TROPICAL PLANT ENCYCLOPEDIA


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Tetracera sp., Tetracera, Bee Flower

Tetracera sp.

Tetracera, Bee Flower
Family: Dilleniaceae
Origin: Thailand
Large shrub 5-10 ftFull sunRegular waterWhite/off-white flowersFragrantAttracts butterflies, hummingbirdsUltra tropical, min. temperature 55F

This fragrant shrub is very remarkable. Bees love the honey flowers, there are thousands of them around it! Fine sweet fragrance. Tetracera loureiri is one of the most valued herbs in Thai traditional medicine.

Close related species - Tetracera loureiri (Tetracera fragrans), Tetracera indica.





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Theobroma bicolor, White cacao, Macambo, Motelo

Theobroma bicolor

White cacao, Macambo, Motelo
Family: Malvaceae
Origin: Central and South America
Small tree 10-20 ftFull sunSemi-shadeRegular waterEdibleUltra tropical, min. temperature 55FFlood tolerant

Tree to 12 m. Fruit ellipsoid, 15-20 x 10-11 cm, 0.5-3 kg, gray or greenish before maturity, yellow or yellowish brown at maturity; aril cream to yellow.

This fast growing tree has a small canopy, and can be intercropped with many tree species. It prefers alluvial soils and tolerates minimal flooding. Some seem adapted to deep and prolonged flooding. Macambo also does well in upland environments. The tree slowly increases in size as it ages, and can be very productive. It coppices fairly well, and can produce fruit at times when other fruits are scarce.

Aril eaten fresh or used to prepare juice or ice creams. Traditionally mixed with achiote (Bixa orellana L.) and sugar to make a sweet dessert. The seeds are consumed roasted, boiled, in pastry, and to prepare chocolate. The bad quality fruit are used to animal food.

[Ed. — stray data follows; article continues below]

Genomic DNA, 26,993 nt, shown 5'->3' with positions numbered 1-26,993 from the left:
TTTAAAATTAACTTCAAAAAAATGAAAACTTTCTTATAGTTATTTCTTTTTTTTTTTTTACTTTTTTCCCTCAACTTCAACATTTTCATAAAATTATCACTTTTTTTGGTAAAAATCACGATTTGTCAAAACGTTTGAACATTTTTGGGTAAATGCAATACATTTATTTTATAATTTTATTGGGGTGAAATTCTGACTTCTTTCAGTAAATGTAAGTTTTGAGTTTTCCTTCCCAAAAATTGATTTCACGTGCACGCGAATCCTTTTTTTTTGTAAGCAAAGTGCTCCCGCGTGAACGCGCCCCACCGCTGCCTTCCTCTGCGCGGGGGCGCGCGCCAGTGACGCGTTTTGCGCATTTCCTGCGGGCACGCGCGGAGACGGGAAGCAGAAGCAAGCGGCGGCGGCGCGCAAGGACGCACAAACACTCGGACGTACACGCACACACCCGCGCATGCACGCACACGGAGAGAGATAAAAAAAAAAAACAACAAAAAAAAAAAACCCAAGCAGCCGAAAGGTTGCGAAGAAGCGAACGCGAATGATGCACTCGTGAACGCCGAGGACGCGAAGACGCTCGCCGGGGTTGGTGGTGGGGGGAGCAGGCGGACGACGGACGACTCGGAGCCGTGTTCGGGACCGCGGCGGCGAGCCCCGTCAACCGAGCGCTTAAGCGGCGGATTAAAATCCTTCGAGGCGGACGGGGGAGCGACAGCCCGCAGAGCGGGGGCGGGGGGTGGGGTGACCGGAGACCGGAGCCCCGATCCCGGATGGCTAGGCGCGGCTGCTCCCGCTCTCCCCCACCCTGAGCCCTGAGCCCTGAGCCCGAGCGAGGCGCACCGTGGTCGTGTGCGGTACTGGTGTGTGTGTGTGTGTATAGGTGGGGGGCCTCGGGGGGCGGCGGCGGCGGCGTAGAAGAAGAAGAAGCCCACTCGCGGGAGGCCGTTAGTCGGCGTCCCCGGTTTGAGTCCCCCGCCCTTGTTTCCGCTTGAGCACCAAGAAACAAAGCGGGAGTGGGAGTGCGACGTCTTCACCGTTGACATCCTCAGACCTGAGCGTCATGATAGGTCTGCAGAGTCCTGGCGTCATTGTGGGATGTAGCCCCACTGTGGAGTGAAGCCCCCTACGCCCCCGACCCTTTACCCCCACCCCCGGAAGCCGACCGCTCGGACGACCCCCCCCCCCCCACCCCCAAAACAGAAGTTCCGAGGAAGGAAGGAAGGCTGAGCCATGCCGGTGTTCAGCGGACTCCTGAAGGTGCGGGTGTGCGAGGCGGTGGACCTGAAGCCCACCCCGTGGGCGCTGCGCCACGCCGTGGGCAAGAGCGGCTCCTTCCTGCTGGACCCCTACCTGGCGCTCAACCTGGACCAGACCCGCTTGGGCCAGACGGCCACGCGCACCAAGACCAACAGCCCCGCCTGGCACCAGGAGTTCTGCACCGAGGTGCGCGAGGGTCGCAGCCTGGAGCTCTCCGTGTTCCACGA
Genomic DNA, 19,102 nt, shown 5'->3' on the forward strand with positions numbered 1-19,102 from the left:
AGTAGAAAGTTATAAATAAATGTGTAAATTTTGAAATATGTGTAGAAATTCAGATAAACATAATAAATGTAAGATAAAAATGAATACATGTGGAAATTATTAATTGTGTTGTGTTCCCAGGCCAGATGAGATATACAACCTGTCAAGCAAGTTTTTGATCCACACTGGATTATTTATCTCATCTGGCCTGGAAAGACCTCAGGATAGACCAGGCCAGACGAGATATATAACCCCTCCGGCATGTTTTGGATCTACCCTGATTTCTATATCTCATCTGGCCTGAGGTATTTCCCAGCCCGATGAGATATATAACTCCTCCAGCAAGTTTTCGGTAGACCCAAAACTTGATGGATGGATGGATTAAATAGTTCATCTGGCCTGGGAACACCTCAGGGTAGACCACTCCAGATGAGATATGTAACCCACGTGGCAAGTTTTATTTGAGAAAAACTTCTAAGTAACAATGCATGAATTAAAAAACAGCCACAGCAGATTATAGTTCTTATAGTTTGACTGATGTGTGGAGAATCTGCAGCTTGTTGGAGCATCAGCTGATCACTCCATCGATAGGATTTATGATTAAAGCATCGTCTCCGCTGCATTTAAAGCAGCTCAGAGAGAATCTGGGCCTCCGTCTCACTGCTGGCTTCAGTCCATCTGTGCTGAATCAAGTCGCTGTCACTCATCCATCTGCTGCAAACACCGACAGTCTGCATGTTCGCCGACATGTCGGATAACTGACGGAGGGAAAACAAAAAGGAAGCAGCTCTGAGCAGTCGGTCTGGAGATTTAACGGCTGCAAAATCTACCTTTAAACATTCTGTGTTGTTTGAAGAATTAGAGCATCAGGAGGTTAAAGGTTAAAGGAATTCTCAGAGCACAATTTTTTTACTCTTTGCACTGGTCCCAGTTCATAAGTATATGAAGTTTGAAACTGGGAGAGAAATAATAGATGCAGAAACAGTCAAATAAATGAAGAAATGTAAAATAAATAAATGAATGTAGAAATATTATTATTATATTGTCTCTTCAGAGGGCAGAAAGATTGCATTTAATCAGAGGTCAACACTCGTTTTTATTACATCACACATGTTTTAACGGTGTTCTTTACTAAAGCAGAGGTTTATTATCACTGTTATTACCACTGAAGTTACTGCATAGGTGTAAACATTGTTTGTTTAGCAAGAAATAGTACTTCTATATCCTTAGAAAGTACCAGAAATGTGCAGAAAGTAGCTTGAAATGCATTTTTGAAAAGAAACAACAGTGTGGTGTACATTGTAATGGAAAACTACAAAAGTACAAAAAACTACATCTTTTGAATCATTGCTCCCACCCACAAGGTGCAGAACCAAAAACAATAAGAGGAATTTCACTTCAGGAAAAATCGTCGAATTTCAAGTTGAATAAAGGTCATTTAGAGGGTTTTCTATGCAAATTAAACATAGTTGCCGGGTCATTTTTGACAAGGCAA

Link to this plant:
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Theobroma cacao, Chocolate Tree, Cacao, Cocoa Tree

Theobroma cacao

Chocolate Tree, Cacao, Cocoa Tree
Family: Malvaceae
Origin: Tropical America
Large shrub 5-10 ftSmall tree 10-20 ftFull sunSemi-shadeRegular waterPink flowersWhite/off-white flowersYellow/orange flowersEthnomedical plant.
Plants marked as ethnomedical and/or described as medicinal, are not offered as medicine but rather as ornamentals or plant collectibles.
Ethnomedical statements / products have not been evaluated by the FDA and are not intended to diagnose, treat, cure, or prevent any disease. We urge all customers to consult a physician before using any supplements, herbals or medicines advertised here or elsewhere.EdibleUltra tropical, min. temperature 55F

Varieties: Red , Yellow. Season: October-January. This beautiful tree has large dark green leaves that shade the fruit pods which grow directly from the trunk and branches. The flesh is eaten as a dessert, and the seeds are the raw material of chocolate. Hot chocolate can be made by drying the seeds, roasting, grinding, and adding milk. Chocolate beans were used as money by the Maya Indians of Central America. The red pods are larger and have more abundant flesh. Cocoa is prepared by grinding the beans into a paste between hot rollers and mixing it with sugar and starch, part of the fat being removed. Chocolate is prepared in much the same way, but the fat is retained. Oil of Theobroma or butter is a yellowish white solid, with an odor resembling that of cocoa, taste bland and agreeable; generally extracted by expression. It is used as an ingredient in cosmetic ointments and in pharmacy for coating pills and preparing suppositories. It has excellent emollient properties and is used to soften and protect chapped hands and lips. Theobromine, the alkaloid contained in the beans, resembles caffeine in its action, but its effect on the central nervous system is less powerful. Its action on muscle, the kidneys and the heart is more pronounced. It is used principally for its effect due to stimulation of the renal epithelium; it is especially useful when there is an accumulation of fluid in the body resulting from cardiac failure, when it is often given with digitalis to relieve dilatation. It is also employed in high blood pressure as it dilates the blood-vessels. It is best administered in powders or cachets. See Article about Drink of the Gods.